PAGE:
Dear Gentle Reader,
Well, the other shoe finally dropped last week. Moody’s was the 3rd and final rating agency to cut Brazil’s debt to junk status with a negative outlook. While not a surprise, it’s a final validation of the current fiscal imbalance and the lack of a clear, credible economic vision being put forth from Planalto. That tidbit along with the arrest of João Santana and his wife were the big news of the week. Corruption truly is the gift that keeps on giving!
Last week we looked at Brazilian exports and the main trading partners who buy Brazilian products. This week, let’s look at imports and see how they have fared in the weak BRL environment.
So where does Brazil fit in the world in terms of exports and imports of goods and services (Current USD)? 25th in the world in exports and 23rd in imports. This is significant for anyone looking to do business in Brazil.
Total imports have progressively decreased from a high of US$240B in 2013. Since 2013 imports have dropped by US$68,2B, and machinery and transport equipment, petroleum and lubricants, and chemicals account for just over 81% of that drop.
Finished and value added products dominate the list with the top four categories accounting for 85% of the 2015 total. But combined, drops in these 4 categories have accounted for 90% of the overall drop from the high 2013. Doesn’t bode well for manufacturing and productivity as investments in equipment and productivity are on the decline.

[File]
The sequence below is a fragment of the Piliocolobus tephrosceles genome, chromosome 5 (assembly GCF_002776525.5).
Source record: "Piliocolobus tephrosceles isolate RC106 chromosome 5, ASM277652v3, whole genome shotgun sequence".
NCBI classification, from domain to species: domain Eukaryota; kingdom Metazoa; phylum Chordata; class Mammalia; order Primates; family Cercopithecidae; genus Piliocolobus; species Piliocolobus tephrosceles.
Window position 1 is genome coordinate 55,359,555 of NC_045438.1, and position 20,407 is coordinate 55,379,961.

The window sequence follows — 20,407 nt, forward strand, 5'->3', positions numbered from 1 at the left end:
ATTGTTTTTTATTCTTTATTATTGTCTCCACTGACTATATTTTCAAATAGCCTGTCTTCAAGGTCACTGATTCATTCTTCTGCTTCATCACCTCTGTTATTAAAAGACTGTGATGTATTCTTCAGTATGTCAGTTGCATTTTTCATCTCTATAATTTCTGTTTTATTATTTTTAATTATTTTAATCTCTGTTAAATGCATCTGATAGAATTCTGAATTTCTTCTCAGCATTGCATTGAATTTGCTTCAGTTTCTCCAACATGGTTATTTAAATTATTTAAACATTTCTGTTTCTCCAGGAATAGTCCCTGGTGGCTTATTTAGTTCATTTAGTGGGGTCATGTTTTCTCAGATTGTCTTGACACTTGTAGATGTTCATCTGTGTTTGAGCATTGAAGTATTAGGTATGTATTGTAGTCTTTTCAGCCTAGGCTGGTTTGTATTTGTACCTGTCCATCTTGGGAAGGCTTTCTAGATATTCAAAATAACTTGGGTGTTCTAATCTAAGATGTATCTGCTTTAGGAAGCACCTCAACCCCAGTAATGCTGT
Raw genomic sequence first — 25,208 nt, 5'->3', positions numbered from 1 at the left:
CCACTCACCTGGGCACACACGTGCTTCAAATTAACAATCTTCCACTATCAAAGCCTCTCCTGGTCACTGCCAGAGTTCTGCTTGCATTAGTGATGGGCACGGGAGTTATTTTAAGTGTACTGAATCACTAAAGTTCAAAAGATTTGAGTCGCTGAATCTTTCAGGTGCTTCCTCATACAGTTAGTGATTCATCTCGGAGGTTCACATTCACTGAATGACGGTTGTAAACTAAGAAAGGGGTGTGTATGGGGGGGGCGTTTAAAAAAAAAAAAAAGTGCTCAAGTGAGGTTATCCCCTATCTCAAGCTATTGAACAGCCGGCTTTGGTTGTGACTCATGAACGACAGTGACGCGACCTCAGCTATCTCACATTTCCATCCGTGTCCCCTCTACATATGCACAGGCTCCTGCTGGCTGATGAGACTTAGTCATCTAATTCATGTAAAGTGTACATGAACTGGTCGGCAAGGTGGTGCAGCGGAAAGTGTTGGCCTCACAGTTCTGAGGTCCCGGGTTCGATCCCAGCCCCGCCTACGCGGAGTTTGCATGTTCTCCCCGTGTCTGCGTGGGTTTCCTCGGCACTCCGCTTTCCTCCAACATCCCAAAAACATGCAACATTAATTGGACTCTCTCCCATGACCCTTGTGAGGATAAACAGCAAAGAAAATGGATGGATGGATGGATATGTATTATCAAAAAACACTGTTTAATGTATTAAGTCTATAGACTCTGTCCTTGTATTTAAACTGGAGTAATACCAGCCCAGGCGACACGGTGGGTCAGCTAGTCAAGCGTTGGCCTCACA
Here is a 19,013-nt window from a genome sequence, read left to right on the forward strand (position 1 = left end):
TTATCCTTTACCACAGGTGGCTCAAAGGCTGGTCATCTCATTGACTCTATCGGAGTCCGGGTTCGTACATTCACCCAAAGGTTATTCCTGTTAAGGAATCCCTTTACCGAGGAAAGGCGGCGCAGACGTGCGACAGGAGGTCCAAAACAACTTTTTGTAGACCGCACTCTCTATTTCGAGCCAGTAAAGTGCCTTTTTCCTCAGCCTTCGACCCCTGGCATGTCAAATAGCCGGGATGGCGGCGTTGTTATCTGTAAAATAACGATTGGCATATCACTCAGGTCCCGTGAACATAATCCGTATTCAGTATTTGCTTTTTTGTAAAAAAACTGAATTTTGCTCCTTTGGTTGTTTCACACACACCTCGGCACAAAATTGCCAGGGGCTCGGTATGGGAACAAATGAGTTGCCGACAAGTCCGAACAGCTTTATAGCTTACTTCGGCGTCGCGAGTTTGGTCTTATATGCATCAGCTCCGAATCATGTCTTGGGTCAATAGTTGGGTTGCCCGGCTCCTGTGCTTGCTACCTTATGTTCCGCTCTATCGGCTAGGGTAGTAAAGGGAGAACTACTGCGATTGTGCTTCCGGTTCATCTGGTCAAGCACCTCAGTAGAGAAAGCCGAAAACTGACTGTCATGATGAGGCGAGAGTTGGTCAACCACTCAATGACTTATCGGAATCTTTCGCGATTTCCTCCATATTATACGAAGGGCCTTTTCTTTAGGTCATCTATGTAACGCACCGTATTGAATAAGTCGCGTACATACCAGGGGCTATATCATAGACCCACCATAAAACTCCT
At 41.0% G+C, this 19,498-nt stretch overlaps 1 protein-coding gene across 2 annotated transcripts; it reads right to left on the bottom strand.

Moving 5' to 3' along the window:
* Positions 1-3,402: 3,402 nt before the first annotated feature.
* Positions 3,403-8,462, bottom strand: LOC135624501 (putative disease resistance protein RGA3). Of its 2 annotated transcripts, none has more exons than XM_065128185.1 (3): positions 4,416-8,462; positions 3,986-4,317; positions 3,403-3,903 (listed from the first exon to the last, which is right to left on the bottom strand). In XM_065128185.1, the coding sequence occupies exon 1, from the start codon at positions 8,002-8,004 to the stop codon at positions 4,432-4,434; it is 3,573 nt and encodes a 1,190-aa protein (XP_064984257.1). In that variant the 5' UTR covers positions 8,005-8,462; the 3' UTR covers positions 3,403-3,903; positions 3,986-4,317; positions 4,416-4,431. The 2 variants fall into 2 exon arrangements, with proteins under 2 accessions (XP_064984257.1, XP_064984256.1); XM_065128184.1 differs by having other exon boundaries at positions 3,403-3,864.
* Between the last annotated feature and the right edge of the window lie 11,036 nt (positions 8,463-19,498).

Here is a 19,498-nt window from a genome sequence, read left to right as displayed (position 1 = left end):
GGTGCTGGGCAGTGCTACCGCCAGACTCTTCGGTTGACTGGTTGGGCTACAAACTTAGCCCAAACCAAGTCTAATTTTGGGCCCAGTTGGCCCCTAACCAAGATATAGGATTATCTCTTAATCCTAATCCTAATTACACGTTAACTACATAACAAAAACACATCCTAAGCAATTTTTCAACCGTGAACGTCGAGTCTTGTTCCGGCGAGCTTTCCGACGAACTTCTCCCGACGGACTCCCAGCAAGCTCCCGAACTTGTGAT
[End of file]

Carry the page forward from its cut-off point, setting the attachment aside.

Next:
The top 10 import items account for 33% of the total imports and for the most part are largely composed of value added products. Energy, vehicles, electronics, chemicals and pharmaceuticals make up the entire list.
Brazil reported an all-time monthly high trade surplus in December of 2015 of $6,2B and had a total surplus of $19,7B in 2015. Historically, exports of raw materials and high commodity prices have allowed Brazil to run a strong trade surplus. But, currently the surplus is driven more by a decline in imports and an overall drop in values as commodities have fallen. Imports account for about approximately 14% of GDP.
I don’t believe that imports are likely to fall much further, and the current account surplus is a big plus for the economy. But the backdrop of the surplus being driven by the weak BRL and drop in demand is troublesome. Investment in new equipment and technology that will increase modernization and productivity are taking a hit as businesses postpone investments. Productivity levels are already a serious problem that dampens competiveness of Brazilian goods and services globally. But, the silver lining is that there are a ton of opportunities out there for the contrarian investors!
As always, thanks for reading and please send along any comments or suggestions.
“Never doubt that a small group of thoughtful, committed citizens can change the world. Indeed, it’s the only thing that ever has.” – Margaret Meade
UNCTADStats and UN Comtrade
Global Edge Center at Michigan State University
The World Integrated Trade Solution (WITS)